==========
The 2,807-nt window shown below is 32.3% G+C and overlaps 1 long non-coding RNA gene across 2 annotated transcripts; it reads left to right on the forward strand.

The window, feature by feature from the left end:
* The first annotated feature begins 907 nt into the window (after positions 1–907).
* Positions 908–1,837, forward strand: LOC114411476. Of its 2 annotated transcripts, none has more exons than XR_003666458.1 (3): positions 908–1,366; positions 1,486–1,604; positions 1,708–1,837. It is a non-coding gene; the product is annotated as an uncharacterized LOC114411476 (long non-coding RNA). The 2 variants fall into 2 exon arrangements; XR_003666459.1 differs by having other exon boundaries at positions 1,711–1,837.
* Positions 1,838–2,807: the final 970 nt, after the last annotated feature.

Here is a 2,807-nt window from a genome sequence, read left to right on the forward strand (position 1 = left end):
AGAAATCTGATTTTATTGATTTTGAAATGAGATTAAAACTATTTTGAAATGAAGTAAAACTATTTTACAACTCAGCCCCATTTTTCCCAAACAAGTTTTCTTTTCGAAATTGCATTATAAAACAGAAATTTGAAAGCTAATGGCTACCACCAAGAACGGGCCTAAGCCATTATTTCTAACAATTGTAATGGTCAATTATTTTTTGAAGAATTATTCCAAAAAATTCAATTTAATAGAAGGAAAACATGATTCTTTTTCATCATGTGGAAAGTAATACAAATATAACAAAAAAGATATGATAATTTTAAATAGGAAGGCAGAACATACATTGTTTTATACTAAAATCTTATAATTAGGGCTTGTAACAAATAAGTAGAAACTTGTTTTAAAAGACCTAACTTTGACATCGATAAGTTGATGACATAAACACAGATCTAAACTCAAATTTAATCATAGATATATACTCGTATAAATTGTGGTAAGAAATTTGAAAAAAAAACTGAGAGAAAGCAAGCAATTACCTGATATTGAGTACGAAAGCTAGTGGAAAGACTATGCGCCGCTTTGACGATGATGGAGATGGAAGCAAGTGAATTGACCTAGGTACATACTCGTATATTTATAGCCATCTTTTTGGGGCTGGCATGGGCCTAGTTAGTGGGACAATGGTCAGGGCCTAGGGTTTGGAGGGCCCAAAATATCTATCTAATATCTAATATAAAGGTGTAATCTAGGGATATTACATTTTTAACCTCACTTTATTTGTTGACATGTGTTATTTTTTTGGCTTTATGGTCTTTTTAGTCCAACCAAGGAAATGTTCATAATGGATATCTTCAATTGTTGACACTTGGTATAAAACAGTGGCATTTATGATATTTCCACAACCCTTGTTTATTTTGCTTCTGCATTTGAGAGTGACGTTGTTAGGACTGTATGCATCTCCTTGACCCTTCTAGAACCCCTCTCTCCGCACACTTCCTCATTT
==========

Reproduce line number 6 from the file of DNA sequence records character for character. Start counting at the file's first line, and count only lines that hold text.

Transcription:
Here is a 2,807-nt window from a genome sequence, read left to right on the forward strand (position 1 = left end):